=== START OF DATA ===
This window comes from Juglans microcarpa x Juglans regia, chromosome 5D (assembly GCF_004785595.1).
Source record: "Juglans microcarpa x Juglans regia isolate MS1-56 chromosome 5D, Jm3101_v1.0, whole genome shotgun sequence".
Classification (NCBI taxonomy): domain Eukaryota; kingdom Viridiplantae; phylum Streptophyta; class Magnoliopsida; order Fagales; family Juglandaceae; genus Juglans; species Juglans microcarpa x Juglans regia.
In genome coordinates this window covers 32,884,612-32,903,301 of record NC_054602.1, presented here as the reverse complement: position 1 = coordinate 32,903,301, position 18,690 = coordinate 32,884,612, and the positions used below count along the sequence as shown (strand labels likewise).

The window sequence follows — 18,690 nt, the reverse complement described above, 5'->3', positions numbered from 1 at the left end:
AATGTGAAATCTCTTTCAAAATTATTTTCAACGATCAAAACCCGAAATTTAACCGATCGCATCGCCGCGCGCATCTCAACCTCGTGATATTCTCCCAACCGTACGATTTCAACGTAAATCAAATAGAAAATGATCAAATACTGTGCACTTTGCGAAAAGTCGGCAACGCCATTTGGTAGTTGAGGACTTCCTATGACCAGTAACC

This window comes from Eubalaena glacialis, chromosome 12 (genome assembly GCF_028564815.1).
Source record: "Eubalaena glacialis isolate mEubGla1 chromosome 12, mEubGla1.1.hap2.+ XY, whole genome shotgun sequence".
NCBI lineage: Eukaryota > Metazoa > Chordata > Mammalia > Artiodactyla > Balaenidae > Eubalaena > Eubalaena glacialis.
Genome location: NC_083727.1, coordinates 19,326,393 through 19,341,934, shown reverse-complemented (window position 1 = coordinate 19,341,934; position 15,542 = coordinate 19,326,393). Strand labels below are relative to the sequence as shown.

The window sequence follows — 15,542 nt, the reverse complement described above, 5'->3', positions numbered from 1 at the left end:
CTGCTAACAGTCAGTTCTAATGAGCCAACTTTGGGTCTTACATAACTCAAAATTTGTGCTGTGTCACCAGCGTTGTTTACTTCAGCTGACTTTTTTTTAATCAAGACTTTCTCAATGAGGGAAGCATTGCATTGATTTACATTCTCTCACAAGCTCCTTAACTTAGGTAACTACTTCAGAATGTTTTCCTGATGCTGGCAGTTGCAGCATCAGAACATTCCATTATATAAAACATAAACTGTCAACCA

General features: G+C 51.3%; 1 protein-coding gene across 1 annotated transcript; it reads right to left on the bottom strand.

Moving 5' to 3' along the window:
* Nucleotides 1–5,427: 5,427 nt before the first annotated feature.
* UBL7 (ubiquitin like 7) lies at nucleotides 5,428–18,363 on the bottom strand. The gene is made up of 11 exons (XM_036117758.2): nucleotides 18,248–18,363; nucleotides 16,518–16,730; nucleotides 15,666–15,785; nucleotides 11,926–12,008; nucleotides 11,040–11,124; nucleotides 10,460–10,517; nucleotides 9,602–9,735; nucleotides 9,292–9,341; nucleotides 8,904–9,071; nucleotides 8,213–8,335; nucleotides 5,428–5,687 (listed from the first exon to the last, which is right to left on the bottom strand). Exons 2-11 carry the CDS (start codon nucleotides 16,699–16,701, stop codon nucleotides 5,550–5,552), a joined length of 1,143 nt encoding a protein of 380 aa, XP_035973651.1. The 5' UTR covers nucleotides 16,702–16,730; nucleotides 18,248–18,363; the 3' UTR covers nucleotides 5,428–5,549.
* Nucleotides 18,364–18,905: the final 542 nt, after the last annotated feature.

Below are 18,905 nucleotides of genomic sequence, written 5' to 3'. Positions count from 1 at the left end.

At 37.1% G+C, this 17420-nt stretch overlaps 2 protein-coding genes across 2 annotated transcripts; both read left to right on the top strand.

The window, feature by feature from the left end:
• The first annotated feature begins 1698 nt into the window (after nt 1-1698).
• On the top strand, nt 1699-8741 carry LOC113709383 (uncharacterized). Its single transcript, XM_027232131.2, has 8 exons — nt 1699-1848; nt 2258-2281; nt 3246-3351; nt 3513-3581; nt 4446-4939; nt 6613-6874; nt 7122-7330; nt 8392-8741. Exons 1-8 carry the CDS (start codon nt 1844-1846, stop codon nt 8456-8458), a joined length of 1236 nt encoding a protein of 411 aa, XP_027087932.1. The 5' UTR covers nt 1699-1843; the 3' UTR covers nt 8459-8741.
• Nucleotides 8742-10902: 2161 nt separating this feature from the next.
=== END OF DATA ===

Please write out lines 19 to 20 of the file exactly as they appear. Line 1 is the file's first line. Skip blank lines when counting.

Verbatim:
At 37.1% G+C, this 17420-nt stretch overlaps 2 protein-coding genes across 2 annotated transcripts; both read left to right on the top strand.

The window, feature by feature from the left end: